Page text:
Over 7 years we have exited over 30 non-core businesses, repositioned Institutional to be a sustainable, value creating business built around processing rather than lending, navigated significant capital and regulatory changes, particularly more recently in NZ, and invested heavily in Australian Retail and Commercial to transform and re-platform our propositions for long term differentiation.


Our focus on long term cost management has provided the room to increase investment in our future.


Today, each of our four core businesses has a strong sense of purpose, clear strategy, has embarked on a funded roadmap to build contemporary, relevant customer propositions to win in the marketplace, each with positive momentum and each delivering shareholder value.


Something we have not been able to say before.




I want to touch on a few financial highlights.


Compared to a year ago, we grew revenue double-digit in all four businesses, achieving records in Commercial, Institutional and New Zealand.


Revenue growth far exceeded cost growth across the Board– averaging 14% overall.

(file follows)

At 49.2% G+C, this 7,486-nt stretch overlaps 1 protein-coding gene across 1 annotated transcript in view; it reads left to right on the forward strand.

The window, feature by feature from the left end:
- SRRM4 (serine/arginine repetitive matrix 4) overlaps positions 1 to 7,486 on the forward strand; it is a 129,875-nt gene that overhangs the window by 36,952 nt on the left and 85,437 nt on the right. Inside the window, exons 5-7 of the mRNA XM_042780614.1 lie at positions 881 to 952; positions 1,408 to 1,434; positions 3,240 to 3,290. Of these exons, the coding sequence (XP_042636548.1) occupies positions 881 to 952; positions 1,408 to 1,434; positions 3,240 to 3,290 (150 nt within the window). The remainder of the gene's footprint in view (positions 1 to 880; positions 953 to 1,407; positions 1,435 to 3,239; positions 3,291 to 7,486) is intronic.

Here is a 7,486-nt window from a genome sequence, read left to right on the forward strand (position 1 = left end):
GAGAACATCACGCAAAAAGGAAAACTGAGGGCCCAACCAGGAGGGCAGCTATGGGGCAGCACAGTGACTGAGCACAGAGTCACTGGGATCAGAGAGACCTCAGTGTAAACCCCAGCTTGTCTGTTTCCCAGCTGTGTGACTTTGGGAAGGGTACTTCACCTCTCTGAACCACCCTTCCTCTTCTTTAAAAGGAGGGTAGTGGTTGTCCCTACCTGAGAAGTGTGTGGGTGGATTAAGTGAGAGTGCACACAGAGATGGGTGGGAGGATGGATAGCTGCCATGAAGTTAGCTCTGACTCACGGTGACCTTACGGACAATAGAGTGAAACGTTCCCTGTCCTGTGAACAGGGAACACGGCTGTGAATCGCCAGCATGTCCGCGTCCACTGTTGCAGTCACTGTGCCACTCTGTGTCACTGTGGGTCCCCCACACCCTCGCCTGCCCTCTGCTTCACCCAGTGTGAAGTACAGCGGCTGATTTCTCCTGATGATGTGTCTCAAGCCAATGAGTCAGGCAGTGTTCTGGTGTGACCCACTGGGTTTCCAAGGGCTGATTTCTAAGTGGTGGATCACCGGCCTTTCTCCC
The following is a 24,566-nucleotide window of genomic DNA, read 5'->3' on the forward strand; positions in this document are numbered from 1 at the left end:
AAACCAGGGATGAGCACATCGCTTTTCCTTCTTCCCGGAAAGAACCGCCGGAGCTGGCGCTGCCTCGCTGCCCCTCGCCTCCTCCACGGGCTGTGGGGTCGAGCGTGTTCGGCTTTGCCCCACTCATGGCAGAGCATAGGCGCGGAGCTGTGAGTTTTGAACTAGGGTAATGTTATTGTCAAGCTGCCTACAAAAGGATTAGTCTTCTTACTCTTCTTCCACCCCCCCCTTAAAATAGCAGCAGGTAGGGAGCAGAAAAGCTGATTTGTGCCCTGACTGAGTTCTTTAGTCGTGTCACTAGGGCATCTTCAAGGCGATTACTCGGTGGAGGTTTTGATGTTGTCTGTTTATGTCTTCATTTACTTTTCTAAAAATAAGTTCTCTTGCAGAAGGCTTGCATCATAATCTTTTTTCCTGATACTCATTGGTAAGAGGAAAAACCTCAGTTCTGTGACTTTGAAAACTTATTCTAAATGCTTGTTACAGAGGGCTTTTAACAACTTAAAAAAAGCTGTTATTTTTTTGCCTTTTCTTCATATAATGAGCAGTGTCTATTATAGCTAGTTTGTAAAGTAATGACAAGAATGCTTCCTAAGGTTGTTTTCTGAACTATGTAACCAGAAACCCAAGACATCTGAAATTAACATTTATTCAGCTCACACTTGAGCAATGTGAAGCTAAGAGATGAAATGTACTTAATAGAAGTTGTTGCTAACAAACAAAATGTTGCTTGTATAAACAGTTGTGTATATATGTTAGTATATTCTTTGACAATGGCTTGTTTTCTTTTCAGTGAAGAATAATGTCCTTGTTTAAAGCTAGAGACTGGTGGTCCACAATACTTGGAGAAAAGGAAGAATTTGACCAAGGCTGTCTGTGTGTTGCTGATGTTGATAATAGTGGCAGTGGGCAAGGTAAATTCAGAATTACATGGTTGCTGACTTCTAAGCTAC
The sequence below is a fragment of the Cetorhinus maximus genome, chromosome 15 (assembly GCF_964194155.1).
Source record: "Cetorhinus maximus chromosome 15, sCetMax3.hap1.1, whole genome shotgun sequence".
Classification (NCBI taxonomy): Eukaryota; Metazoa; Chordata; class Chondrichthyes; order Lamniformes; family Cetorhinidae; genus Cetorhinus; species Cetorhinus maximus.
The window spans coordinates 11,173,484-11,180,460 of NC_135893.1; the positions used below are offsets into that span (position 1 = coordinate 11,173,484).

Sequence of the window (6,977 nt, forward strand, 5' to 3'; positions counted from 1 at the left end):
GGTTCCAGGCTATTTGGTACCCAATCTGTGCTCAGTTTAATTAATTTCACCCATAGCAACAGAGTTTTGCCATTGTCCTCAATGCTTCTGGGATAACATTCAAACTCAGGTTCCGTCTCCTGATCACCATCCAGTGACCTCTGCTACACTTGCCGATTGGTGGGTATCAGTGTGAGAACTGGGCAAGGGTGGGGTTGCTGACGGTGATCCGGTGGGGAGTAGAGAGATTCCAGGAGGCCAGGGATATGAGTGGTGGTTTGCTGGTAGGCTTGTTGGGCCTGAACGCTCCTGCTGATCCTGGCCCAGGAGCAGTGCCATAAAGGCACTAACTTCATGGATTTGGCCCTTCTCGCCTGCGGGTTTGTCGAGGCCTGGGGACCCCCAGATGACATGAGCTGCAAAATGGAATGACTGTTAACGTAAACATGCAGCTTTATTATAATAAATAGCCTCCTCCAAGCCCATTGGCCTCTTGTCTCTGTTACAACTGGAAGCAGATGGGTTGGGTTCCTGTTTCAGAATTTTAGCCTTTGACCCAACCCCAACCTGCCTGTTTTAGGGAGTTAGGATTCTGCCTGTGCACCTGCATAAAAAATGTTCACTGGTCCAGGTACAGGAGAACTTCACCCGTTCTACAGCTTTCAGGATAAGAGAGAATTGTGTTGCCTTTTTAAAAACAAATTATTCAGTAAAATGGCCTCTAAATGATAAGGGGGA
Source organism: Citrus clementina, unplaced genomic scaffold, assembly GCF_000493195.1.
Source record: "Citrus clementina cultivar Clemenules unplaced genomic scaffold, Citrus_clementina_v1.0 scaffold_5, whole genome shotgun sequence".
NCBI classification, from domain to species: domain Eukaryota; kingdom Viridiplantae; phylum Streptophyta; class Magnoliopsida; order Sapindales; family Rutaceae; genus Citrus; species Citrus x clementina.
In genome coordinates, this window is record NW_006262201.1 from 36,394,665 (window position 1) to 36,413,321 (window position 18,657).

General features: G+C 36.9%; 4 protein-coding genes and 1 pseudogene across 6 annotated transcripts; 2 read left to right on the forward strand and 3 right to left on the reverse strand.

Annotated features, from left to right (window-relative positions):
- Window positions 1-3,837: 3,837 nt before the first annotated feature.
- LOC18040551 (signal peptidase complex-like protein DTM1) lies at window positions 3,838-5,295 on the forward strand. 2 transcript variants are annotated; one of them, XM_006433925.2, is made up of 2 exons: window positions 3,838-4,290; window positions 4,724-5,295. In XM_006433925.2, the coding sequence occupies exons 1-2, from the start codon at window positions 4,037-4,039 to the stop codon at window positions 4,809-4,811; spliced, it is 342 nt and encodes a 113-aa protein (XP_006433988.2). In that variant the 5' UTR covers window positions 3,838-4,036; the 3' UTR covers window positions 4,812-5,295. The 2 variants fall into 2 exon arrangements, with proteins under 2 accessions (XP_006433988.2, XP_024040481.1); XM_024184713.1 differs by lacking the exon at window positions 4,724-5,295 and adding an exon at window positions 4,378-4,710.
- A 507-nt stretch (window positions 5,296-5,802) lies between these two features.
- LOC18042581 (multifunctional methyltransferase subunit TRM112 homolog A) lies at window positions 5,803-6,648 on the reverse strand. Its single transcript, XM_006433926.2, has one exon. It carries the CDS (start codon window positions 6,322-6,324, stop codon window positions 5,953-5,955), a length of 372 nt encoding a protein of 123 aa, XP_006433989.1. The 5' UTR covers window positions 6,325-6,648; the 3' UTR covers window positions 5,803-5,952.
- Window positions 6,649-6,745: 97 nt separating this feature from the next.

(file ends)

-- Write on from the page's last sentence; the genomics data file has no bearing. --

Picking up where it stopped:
As you can see on the slide, Business line profit before provisions grew between 25% and 65%, and cash profit 23% overall.

Maile has made great progress repositioning Australia Retail to address the changing landscape.


We now have the operational capacity to deliver great customer outcomes and target the growth we want. We are growing share in Home Loans, with almost 30% of flow from Business Owners, because we are very good at processing complex applications.


This is a key segment for our strategy and an area where returns are more attractive.

ANZ Plus is delivering.


As of yesterday, ANZ Plus has $6.1 billion on deposit and growth continuing at pace with over 260,000 customers, 30% of which are new to bank in total, and 39% new to bank in March.


Our ANZ Plus digital home loan is in beta testing with loans being booked for staff members.


The join experience is generating the highest NPS scores of any major Australian bank, still improving, and second overall when looking at all financial services providers.


The cost of acquisition and service is materially lower than our traditional platform, with 90% of customers joining digitally without assistance.


Importantly, ANZPlus customers are increasingly engaged, with a 51% increase in average balances this half, 50% increase in customers setting a direct debit and 32% increase in those with direct salary deposits.